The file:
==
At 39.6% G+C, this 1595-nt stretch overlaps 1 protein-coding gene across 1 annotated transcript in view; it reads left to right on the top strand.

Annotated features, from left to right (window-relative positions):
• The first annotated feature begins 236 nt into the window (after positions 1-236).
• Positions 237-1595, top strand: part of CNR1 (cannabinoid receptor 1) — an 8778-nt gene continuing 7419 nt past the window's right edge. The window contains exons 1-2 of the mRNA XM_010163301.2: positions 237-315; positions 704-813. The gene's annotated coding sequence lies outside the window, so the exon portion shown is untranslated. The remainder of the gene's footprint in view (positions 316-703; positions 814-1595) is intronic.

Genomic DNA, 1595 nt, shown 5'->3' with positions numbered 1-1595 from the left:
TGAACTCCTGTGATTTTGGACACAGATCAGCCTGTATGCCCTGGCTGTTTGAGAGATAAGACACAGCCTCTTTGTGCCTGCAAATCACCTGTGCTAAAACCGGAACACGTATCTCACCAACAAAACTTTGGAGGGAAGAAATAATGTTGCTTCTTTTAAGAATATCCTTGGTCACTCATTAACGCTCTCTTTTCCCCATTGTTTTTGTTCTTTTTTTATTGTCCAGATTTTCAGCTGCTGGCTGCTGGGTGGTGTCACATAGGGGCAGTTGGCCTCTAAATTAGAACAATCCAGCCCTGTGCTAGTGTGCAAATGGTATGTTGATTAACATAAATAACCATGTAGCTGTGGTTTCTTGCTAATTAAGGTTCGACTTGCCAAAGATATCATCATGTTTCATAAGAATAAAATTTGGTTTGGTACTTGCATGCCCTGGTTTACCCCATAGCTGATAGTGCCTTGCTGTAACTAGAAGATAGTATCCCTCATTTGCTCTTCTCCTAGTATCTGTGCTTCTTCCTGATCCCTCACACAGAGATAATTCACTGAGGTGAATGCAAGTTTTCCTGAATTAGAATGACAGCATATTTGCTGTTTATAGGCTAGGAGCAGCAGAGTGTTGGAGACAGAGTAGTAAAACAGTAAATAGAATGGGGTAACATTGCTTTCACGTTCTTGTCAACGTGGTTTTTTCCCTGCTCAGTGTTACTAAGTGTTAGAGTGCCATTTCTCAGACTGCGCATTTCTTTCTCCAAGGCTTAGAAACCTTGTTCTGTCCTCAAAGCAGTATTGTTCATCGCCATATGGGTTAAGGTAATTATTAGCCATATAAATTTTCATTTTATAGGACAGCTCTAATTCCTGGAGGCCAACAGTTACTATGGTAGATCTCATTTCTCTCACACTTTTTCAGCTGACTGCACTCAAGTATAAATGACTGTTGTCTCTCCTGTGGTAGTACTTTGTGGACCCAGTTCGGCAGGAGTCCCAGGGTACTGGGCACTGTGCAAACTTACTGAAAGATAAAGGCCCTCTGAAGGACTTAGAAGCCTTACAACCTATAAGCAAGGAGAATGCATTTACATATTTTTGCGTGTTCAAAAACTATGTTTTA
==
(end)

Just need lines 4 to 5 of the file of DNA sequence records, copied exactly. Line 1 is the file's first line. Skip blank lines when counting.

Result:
• Positions 237-1595, top strand: part of CNR1 (cannabinoid receptor 1) — an 8778-nt gene continuing 7419 nt past the window's right edge. The window contains exons 1-2 of the mRNA XM_010163301.2: positions 237-315; positions 704-813. The gene's annotated coding sequence lies outside the window, so the exon portion shown is untranslated. The remainder of the gene's footprint in view (positions 316-703; positions 814-1595) is intronic.

Genomic DNA, 1595 nt, shown 5'->3' with positions numbered 1-1595 from the left: